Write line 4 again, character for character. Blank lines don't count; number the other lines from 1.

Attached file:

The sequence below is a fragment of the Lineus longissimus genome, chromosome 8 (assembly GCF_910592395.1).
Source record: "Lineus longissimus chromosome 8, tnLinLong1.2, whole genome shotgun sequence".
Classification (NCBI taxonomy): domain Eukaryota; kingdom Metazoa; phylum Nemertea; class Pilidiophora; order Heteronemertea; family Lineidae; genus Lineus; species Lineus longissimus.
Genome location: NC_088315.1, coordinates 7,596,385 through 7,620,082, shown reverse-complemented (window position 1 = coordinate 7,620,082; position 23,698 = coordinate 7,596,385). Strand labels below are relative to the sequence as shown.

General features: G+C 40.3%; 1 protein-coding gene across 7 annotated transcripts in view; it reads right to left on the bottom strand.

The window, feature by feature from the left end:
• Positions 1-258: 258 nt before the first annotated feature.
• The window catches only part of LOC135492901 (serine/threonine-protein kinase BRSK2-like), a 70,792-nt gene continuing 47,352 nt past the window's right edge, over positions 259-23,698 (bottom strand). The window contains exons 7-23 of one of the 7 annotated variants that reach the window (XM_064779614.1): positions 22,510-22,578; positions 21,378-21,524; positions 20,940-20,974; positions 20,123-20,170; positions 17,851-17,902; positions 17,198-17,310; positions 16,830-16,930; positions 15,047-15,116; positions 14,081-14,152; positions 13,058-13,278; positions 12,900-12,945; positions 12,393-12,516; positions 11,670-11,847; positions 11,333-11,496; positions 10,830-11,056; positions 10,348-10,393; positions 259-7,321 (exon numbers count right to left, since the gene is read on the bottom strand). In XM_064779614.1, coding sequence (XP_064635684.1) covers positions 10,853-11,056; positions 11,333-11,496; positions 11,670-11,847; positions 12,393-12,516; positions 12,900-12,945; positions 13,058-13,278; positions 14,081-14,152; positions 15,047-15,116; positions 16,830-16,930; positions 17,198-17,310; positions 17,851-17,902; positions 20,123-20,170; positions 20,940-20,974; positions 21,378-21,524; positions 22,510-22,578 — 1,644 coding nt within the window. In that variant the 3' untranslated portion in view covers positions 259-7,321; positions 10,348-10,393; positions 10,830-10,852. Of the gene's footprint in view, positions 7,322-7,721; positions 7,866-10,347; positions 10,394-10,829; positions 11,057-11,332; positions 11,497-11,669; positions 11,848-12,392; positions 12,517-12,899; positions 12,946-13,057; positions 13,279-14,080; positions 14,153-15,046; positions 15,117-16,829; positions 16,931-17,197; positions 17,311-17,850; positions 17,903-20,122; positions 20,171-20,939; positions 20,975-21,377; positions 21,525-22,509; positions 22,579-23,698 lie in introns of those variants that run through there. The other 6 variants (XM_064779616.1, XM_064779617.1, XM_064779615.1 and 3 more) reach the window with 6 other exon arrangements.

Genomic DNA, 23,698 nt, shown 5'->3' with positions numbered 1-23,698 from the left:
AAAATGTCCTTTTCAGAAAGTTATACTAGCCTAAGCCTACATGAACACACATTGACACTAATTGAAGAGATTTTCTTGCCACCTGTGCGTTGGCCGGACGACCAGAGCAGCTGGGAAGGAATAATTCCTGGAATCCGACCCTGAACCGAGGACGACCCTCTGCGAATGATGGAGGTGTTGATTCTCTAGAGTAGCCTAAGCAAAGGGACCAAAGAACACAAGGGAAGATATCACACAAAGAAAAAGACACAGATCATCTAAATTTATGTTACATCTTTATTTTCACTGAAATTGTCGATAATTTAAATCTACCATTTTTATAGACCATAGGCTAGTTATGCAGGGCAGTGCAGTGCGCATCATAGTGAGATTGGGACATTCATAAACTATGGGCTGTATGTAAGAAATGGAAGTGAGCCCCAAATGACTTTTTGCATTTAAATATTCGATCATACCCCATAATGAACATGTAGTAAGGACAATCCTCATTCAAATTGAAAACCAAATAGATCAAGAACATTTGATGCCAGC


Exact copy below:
Genome location: NC_088315.1, coordinates 7,596,385 through 7,620,082, shown reverse-complemented (window position 1 = coordinate 7,620,082; position 23,698 = coordinate 7,596,385). Strand labels below are relative to the sequence as shown.